Full service history: Sean Cummins and Jeep marketer Tom Noble on open relationships, trust and finding new partners
Tom Noble joined Jeep in February 2020. He already had a massive job on his hands reversing Jeep's brand implosion. Within weeks Covid crashed the car market to a 30-year low. He stuck with Cummins&Partners to begin a total brand rebuild and continue a 10-year relationship. It seems to be paying off. Sean Cummins, meanwhile, says the agency has no plans to get into bed with a network. But he is eyeing new partners to crack China.
What you need to know:
- Cummins&Partners set up shop with founding client Jeep ten years ago.
- The two have had ups and downs, but the relationship has held strong. Now they are trying to rebuild the brand.
- Jeep Marketing Director Tom Noble: We could have repitched, but marketers are too quick to blame agencies. Throwing away brand equity makes no sense.
- Cummins&Partners’ Sean Cummins: Marketers that forego retainers and relationships for “quick hit” projects incentivise short-termism and end up paying a heavy price.
- Cummins insists selling out to a network is not on the cards. But he is sounding out partners big enough to take on China.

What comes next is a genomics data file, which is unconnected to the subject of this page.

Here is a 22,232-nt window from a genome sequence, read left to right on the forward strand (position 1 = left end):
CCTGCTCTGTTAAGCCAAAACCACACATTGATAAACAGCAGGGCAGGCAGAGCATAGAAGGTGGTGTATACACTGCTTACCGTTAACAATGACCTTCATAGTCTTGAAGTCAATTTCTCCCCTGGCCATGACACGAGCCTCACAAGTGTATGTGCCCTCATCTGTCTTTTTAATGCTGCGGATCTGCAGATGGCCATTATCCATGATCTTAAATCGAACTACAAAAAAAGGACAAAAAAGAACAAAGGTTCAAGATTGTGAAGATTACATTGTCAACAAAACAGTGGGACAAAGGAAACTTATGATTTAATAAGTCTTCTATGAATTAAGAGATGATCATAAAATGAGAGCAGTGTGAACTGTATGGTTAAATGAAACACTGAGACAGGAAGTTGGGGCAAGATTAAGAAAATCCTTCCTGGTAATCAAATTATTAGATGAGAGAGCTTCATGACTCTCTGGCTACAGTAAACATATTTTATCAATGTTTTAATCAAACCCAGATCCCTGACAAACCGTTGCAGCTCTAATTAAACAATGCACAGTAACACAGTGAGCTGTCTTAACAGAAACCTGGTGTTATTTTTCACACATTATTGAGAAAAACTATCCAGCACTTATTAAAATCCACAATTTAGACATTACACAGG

Cummins&Partners and its biggest client are pretty much synonymous. “I Bought A Jeep” put both of them on the map.
The independent agency opened its doors in 2011. That year Jeep sold 4,600 vehicles in Australia. Three years later, a smart but simple campaign and aggressive pricing had driven annual sales north of 30,000.
As Jeep grew, so did Cummins&Partners. While there have been a few u-turns along the way, it’s now a full service agency employing 150 people across two continents, with founder partner Sean Cummins insisting expansion rather than a strategic exit is on the horizon.
Too often marketers step into a new brand and are told to 'fire the agency' and that's just not the right attitude, especially as many don't even ask the reason why.
Borked a Jeep
For Fiat Chrysler Australia, there have been some big bumps in the road. The wheels started to come off in 2016 when Jeep sales collapsed amid reliability issues and recalls.